Are Drones Worth It? (My Two Cents)

Peter Karanja |

Drones are some of the coolest gadgets one can own.

You may have watched videos about them, watched a friend fly one, or seen one fly at an event and thought, “should I buy a drone, too?” However, it’s not quite as simple a question as that. 

So, are drones worth it?

That depends on what you will be using the drone for. If you want a drone just for fun to fly in your backyard, you can get a fun, low-risk inexpensive one.

However, if you want a DJI or other high-ticket drone, only do so if you will use them for work, travel, or any other scenario that will enable the drone to pay for itself.

Don’t make the mistake I made of going in without analyzing my situation first. So, before I discuss whether you should get a drone, let me show you how I got to own my first drone.

How I Got My First Drone

I have a background in GIS, remote sensing, and land surveying, and we rely heavily on aerial imagery.

But we mainly use imagery from satellites and airplanes. I first encountered drones as a writer when I was paid to research and write about them in 2019.

It turns out that writing about drone use cases and using them practically are two different things. 

I ended up getting the DJI Mini 2, however, the issue was I didn’t have much of a background in photography, and the laws in my region were pretty restrictive about drone usage.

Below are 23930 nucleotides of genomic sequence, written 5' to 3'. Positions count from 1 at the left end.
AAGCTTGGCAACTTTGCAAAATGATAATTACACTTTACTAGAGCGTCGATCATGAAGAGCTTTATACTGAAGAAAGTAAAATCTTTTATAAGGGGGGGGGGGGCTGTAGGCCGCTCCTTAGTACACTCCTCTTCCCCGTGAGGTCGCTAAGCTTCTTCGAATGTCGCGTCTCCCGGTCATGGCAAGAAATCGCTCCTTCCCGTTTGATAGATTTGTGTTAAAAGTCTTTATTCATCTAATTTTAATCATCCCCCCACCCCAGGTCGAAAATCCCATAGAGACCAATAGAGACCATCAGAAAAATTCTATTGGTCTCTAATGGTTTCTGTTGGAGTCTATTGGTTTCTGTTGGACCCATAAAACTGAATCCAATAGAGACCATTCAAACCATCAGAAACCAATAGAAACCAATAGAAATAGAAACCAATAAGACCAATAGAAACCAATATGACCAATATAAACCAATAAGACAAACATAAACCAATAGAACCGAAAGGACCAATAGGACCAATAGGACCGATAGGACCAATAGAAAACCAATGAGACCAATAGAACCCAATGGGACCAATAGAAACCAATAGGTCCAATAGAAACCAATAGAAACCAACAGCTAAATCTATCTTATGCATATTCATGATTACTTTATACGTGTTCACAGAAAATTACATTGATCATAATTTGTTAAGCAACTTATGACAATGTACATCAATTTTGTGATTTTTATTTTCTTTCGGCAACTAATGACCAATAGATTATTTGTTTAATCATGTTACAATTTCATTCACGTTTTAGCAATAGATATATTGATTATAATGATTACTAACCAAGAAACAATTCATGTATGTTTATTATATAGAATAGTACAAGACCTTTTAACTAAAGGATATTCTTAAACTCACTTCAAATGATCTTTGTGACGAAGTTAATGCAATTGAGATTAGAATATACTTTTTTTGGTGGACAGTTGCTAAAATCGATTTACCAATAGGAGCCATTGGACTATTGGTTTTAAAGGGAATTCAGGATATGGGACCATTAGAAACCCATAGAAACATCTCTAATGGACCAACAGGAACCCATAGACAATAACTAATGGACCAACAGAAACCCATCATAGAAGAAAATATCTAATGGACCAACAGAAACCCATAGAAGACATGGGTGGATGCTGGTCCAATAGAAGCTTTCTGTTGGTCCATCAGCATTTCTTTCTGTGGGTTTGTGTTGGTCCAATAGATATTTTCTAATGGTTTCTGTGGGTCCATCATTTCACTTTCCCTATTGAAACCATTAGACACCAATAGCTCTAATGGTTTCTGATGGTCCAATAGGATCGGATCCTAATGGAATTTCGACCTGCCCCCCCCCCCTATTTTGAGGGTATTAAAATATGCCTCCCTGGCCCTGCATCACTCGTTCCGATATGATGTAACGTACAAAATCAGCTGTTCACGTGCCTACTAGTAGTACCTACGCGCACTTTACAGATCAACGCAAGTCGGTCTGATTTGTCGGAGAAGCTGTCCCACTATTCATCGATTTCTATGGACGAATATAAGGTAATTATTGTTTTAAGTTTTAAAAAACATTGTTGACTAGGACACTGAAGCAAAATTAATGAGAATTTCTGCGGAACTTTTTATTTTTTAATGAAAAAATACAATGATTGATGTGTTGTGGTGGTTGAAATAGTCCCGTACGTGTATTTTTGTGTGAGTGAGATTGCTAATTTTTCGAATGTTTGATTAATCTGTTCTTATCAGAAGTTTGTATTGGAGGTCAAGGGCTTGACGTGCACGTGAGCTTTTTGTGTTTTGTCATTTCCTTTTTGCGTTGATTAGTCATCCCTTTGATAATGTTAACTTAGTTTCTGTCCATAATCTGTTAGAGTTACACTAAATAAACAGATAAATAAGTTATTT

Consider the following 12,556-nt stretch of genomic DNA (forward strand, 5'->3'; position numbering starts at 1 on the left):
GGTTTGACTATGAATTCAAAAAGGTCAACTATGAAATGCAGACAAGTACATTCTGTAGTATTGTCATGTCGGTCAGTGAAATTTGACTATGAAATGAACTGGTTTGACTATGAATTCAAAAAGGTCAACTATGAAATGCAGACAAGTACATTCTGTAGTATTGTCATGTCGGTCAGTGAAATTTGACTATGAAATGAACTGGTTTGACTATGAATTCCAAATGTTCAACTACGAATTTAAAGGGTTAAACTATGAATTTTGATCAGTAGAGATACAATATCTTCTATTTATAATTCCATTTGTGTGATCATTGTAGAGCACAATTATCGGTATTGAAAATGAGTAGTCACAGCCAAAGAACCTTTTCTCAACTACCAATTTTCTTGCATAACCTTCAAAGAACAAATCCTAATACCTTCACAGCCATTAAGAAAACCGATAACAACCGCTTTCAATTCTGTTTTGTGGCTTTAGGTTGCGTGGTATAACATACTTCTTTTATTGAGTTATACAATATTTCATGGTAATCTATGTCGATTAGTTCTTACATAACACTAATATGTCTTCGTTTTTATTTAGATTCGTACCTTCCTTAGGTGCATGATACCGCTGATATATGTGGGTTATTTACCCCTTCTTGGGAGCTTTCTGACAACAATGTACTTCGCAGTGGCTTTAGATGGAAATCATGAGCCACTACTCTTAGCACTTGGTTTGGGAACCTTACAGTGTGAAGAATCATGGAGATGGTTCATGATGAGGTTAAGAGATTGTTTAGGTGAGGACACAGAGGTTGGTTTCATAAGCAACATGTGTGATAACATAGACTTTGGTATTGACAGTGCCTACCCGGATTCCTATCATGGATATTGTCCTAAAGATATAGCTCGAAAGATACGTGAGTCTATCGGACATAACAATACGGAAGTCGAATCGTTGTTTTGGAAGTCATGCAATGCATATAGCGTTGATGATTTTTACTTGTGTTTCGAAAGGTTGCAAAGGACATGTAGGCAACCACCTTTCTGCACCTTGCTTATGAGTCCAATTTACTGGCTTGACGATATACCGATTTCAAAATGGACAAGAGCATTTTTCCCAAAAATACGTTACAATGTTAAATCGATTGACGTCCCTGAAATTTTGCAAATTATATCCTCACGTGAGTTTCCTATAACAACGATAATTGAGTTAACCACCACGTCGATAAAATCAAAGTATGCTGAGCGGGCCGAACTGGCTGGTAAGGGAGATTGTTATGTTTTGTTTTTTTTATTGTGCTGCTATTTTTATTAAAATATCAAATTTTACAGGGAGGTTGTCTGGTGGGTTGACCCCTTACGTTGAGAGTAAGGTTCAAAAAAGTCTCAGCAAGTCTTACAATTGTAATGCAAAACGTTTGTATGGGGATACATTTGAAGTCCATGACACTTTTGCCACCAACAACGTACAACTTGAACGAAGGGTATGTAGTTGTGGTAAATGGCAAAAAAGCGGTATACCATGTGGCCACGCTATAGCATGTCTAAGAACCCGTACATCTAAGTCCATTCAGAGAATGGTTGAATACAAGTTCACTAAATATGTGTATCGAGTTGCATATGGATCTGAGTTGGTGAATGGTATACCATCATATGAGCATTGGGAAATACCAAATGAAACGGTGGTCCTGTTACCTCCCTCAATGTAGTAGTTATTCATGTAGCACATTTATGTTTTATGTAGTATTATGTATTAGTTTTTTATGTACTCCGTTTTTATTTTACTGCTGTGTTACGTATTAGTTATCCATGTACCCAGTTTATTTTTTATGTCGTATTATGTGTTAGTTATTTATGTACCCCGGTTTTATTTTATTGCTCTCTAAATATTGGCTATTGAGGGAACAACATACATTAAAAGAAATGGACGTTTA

How I Turned It Around

simulation of drone doing land survey
Simulation of a drone doing a land survey. Source: Pilot Institute

Since I had already made the purchase and couldn’t find anyone to sell the drone to, I decided to get some use for it. 

I started by getting my license. It’s pretty different where I live and drone licensing costs $1200 – all the more reason I shouldn’t have rushed to get a drone without research.

During the training, I experienced firsthand how we can use drones not only for photography but also in land surveys, inspection, construction, and even agriculture.

I became one of the few licensed drone pilots in my country.

Also, with the help of Drone Launch Academy, UAV Coach, and Drone to 1K podcasts, I learned how I could use drones to make money.

Armed with that information, I started going to local picturesque areas and using my drone to film these areas and post them on social media.

Thankfully, regulations in my region started becoming more flexible (not as we’d hoped, but it’s something).

With time, I started getting the attention of local media stations, real estate companies, land survey companies, construction firms, and now I occasionally get drone gigs.

I even plan on getting the Air 2S to get better footage for clients.

Why Drones Are Worth It

With my experience with drones in the past few years, below are some reasons why I still think drones are worth it.

They Can Be an Extra Source of Income

drone spraying a field

If you spend time learning how to effectively use drones, edit the footage, and use various payloads like LIDAR and thermal sensors, you can use those skills to start a business or work for a company. 

As more technologies become miniaturized, drones can do much more than take aerial images.